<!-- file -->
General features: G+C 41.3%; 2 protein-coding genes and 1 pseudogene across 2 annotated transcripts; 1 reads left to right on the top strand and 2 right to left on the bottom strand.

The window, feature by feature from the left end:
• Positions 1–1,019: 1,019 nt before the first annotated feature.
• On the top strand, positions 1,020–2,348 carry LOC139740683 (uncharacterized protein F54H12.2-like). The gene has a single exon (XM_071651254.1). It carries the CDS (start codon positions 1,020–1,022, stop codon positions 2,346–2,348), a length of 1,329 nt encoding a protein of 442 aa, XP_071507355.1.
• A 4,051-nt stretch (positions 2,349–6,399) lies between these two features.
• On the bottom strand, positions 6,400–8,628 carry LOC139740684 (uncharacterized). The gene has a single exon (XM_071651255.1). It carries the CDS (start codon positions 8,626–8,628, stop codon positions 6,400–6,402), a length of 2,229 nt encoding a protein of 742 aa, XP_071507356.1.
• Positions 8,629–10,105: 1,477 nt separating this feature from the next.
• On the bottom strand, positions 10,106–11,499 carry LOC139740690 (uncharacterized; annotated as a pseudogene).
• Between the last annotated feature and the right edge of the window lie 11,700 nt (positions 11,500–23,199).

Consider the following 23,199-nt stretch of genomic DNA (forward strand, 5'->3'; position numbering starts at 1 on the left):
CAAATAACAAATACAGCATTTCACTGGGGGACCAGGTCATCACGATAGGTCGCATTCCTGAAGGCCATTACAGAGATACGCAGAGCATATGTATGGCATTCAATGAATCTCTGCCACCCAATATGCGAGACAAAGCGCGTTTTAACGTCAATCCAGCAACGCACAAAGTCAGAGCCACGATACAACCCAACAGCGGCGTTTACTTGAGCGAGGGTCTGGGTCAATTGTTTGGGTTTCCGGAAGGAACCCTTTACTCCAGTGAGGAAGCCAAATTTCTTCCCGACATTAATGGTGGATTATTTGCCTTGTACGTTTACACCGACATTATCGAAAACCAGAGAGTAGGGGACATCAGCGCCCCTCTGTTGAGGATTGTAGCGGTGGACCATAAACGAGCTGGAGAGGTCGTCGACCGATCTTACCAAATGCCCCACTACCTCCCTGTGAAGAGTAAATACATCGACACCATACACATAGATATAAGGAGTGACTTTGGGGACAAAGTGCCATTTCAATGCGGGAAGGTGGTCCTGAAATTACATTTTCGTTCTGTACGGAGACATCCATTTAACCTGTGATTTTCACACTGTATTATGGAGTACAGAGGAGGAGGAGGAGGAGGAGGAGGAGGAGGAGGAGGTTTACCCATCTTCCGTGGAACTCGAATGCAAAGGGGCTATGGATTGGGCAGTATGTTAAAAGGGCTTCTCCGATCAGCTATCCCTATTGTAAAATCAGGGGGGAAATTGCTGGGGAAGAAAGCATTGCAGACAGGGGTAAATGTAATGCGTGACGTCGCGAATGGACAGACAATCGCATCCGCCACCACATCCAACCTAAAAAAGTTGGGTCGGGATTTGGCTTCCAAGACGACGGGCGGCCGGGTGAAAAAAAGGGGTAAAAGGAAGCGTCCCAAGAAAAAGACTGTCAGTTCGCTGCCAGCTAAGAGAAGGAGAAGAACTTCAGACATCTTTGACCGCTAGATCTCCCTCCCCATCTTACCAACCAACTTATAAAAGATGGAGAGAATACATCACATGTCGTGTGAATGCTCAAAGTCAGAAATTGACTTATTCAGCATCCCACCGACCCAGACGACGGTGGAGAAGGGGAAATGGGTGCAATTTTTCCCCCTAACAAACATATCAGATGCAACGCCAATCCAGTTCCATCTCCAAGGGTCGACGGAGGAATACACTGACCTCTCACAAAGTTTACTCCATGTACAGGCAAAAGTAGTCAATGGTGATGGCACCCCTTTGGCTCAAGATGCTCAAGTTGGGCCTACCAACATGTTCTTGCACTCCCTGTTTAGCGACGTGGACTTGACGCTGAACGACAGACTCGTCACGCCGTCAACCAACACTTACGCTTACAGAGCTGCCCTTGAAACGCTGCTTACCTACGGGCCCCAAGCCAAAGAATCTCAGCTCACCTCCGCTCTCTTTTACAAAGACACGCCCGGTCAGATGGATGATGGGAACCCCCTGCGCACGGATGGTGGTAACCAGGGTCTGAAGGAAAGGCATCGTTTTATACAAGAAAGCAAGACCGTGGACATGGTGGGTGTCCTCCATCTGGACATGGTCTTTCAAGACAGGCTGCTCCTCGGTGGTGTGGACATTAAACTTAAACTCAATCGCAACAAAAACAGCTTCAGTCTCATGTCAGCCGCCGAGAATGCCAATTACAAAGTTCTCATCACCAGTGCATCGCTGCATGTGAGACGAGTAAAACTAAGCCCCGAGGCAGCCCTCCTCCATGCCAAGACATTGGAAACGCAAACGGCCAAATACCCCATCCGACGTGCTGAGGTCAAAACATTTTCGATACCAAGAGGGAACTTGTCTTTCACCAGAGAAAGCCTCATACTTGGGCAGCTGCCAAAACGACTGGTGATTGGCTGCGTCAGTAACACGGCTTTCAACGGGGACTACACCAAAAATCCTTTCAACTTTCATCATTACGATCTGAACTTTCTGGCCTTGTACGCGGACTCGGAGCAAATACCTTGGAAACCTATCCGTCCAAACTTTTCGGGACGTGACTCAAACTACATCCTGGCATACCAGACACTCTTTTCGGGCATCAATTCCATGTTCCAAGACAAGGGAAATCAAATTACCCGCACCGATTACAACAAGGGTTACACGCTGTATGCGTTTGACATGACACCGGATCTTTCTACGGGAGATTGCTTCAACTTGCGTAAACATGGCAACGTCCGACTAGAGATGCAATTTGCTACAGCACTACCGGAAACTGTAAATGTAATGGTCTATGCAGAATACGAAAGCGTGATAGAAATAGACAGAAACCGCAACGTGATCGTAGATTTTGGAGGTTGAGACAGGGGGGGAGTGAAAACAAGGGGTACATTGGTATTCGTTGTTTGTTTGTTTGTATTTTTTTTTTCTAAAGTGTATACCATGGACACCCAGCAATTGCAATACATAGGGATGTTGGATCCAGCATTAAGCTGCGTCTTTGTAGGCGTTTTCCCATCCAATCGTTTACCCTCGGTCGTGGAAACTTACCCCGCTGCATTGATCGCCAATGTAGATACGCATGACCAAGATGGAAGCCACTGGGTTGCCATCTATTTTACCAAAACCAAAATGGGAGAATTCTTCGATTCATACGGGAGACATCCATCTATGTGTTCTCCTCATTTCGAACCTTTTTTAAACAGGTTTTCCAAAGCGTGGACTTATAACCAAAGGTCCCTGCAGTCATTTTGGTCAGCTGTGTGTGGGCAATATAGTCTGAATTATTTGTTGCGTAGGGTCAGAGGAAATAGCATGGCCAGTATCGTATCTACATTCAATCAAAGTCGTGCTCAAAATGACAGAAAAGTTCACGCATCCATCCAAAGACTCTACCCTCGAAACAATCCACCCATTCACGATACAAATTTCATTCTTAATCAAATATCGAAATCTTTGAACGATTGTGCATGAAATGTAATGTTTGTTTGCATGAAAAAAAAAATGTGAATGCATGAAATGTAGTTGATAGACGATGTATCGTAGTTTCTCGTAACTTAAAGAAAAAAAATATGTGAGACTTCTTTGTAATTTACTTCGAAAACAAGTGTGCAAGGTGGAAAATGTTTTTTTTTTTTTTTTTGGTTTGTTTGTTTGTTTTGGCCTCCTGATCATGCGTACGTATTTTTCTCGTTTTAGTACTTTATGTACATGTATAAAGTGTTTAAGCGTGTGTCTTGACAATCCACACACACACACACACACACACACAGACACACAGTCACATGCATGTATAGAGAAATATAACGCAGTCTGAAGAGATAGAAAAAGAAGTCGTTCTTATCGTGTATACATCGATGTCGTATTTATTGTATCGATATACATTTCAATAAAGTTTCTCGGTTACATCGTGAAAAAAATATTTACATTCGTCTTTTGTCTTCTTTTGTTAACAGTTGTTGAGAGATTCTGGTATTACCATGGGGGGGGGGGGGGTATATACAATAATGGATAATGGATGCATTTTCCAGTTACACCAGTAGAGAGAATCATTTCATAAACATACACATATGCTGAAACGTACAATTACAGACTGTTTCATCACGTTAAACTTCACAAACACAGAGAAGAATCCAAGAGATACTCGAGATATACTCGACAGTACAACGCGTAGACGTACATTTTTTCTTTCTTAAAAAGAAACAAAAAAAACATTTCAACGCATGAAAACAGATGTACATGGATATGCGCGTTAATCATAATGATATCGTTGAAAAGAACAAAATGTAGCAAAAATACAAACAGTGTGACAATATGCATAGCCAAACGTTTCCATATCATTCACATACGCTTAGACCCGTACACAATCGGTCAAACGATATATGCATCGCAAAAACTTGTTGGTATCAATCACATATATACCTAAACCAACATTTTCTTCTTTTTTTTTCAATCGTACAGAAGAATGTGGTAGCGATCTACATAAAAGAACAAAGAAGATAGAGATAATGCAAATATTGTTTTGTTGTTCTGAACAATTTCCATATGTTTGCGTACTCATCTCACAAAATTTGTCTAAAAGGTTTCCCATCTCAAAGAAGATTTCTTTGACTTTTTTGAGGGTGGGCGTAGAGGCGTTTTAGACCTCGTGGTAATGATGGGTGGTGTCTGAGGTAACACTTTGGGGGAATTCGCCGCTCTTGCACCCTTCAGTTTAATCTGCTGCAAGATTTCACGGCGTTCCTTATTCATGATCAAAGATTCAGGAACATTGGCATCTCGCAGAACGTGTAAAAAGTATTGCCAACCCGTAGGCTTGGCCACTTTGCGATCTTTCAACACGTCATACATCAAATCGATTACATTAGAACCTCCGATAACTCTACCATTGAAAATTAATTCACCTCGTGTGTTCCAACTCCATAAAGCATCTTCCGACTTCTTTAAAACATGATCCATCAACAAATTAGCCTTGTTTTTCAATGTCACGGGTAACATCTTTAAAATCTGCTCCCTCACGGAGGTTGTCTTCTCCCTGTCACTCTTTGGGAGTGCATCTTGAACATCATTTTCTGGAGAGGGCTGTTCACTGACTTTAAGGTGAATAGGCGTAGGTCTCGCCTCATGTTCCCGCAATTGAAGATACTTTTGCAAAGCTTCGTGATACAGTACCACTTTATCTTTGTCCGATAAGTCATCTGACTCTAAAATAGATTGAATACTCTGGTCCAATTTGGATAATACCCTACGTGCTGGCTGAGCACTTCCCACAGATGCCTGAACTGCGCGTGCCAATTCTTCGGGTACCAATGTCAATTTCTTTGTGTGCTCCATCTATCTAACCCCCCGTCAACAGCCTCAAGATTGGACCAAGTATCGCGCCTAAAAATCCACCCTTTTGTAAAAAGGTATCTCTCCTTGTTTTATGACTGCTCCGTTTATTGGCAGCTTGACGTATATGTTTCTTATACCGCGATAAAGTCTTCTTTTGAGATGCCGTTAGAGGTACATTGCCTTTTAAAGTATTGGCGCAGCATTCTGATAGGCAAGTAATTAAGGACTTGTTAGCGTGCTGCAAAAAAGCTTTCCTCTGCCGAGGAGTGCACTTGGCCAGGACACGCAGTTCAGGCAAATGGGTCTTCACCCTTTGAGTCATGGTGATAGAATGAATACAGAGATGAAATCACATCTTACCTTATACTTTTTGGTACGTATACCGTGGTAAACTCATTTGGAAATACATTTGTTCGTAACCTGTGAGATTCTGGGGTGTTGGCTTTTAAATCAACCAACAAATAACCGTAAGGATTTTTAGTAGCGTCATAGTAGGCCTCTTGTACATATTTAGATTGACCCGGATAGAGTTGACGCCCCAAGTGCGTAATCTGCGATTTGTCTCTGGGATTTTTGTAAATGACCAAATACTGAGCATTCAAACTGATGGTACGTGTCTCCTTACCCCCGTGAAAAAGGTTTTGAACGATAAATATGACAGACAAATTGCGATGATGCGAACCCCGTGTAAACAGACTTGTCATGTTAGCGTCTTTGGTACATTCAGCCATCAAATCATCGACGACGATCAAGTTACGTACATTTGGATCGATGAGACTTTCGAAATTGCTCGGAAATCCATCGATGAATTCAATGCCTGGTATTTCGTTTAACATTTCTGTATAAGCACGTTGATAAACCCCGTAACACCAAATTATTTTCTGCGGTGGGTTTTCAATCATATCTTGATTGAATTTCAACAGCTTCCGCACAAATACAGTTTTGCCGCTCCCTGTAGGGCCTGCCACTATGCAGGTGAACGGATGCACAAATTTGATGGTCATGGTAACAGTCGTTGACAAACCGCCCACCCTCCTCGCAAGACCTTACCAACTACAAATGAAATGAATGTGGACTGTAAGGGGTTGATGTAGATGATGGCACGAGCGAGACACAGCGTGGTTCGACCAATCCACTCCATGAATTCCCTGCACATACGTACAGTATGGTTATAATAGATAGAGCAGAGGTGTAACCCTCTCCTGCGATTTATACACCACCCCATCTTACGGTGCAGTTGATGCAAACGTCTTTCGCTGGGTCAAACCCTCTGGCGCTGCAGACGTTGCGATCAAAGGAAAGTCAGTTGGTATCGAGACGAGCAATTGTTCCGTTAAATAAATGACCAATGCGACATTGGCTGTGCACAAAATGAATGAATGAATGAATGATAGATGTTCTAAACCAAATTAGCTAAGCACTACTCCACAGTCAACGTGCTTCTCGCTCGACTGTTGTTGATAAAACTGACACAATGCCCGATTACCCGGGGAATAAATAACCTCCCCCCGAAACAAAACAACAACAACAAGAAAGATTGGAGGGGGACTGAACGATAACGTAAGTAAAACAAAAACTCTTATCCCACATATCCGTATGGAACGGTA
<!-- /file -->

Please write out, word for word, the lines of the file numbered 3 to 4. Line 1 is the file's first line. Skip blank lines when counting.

• Positions 1–1,019: 1,019 nt before the first annotated feature.
• On the top strand, positions 1,020–2,348 carry LOC139740683 (uncharacterized protein F54H12.2-like). The gene has a single exon (XM_071651254.1). It carries the CDS (start codon positions 1,020–1,022, stop codon positions 2,346–2,348), a length of 1,329 nt encoding a protein of 442 aa, XP_071507355.1.